Crude oil production in the United States could increase by close to 1 million bpd next year, according to IHS Markit’s Daniel Yergin.
Speaking to CNBC this week, Yergin said that “The U.S. is back. For the last year, year and a half, it’s been OPEC+ running the show, but U.S. production is coming back already, and it’s going to come back more in 2022.”
U.S. producers slashed their output dramatically during the pandemic, from a record-high 13 million bpd in early 2020, to 11 million bpd in December 2020. Currently, production is around 11.8 million bpd, according to the Energy Information Administration.
Yergin also told CNBC that he had participated in two calls by the U.S. Energy Secretary Jennifer Granholm with the oil industry, asking companies to boost production.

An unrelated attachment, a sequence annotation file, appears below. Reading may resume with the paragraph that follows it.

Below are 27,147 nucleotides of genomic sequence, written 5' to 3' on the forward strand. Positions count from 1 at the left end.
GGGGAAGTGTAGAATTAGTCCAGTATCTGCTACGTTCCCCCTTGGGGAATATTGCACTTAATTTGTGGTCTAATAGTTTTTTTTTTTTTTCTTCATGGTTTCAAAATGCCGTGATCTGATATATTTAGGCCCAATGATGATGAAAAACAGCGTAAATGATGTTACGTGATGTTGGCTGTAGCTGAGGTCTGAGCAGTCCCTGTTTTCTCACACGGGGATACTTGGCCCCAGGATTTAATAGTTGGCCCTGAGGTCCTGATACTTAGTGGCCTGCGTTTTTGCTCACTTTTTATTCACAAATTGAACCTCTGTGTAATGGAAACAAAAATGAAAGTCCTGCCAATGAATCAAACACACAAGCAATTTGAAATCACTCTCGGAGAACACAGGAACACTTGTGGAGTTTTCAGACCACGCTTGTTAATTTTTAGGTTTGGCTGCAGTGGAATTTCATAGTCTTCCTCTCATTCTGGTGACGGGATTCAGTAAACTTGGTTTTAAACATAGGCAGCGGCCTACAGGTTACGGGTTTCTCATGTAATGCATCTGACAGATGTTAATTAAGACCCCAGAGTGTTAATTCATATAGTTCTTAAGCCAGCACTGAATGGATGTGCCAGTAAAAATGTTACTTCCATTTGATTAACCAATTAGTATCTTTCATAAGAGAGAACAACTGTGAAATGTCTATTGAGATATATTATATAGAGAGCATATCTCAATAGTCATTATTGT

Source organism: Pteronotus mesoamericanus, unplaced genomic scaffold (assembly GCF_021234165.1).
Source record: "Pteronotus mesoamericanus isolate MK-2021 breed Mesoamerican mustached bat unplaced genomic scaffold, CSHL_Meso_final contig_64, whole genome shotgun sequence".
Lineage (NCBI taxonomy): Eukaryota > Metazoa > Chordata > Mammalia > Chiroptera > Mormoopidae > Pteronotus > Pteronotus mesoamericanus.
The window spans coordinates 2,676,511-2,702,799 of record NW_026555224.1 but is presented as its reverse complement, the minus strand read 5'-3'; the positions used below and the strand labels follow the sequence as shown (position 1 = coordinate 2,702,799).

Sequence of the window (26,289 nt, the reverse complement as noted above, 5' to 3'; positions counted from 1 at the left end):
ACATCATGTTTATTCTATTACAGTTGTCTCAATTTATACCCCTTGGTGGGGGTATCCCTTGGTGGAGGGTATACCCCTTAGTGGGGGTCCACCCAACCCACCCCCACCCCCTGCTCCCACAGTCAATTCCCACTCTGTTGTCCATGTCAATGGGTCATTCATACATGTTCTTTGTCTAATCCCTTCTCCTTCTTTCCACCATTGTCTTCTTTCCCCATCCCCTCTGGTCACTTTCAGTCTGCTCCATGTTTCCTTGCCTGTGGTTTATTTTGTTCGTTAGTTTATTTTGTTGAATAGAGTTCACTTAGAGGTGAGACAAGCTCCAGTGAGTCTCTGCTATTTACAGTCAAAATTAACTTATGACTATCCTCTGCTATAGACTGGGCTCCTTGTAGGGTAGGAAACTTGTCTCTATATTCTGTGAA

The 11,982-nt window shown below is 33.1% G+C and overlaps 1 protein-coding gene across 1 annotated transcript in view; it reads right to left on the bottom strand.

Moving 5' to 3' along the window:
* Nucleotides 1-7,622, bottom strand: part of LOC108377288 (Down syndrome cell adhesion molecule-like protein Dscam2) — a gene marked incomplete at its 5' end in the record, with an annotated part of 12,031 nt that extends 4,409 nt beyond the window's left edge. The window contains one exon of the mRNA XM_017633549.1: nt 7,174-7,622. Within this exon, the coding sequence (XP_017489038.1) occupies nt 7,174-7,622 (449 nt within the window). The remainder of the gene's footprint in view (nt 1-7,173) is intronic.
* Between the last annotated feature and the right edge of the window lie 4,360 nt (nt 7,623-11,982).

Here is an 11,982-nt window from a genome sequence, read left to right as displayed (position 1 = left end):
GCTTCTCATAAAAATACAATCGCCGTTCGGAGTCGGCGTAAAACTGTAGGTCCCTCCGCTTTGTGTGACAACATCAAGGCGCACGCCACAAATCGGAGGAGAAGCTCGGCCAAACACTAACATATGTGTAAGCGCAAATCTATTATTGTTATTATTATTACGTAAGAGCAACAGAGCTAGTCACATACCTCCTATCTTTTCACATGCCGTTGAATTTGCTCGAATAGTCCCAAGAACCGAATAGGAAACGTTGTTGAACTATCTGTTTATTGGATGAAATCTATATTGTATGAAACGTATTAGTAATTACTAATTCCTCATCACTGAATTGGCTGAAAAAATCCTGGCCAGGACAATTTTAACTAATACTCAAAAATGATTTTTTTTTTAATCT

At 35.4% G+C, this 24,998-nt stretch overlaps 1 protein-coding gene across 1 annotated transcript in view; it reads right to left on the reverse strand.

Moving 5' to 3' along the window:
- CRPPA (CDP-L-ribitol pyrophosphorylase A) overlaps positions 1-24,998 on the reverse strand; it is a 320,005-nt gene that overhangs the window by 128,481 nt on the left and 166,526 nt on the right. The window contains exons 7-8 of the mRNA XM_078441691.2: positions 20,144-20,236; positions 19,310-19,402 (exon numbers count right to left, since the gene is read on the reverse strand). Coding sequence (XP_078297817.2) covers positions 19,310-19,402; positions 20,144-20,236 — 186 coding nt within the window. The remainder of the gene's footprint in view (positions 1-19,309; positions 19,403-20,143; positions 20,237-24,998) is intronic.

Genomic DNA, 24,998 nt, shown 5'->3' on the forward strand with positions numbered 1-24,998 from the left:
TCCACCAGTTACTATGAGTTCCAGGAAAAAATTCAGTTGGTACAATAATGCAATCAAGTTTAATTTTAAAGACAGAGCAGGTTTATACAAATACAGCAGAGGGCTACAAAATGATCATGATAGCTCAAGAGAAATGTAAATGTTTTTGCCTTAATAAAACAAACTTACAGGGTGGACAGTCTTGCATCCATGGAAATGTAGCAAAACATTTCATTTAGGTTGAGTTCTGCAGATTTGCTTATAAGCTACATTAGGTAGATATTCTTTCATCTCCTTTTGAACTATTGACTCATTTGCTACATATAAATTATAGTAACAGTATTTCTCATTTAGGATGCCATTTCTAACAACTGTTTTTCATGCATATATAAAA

For now, the industry has not welcomed these calls warmly. In fact, some industry insiders have openly expressed their frustration with the Biden administration’s approach to boosting oil production.
“Their first response was to call Opec and ask them to pump more oil. They have not called me,” Scott Sheffield, the chief executive of Pioneer Natural Resources, told the Financial Times on the sidelines of the World Petroleum Congress in Houston earlier this month. “And we’re the largest Permian producer.”
“I think first you, you stay home, you ask your friends, and you ask your neighbors to do it. And then if we can’t do it, you call some other countries,” Occidental’s CEO Vicki Hollub told CNBC last month.
Now that the administration has indeed called on the industry to ramp up production, it may be too late as the top priority of U.S. oil producers remains boosting shareholder returns after years of burning cash. Yet if prices stabilize around current levels, and according to Yergin they will, there could be greater motivation to expand production.
According to the expert, oil prices next year will average between $65 and $85 per barrel, “unless some big geopolitical turmoil happens.”
By Irina Slav for Oilprice.com
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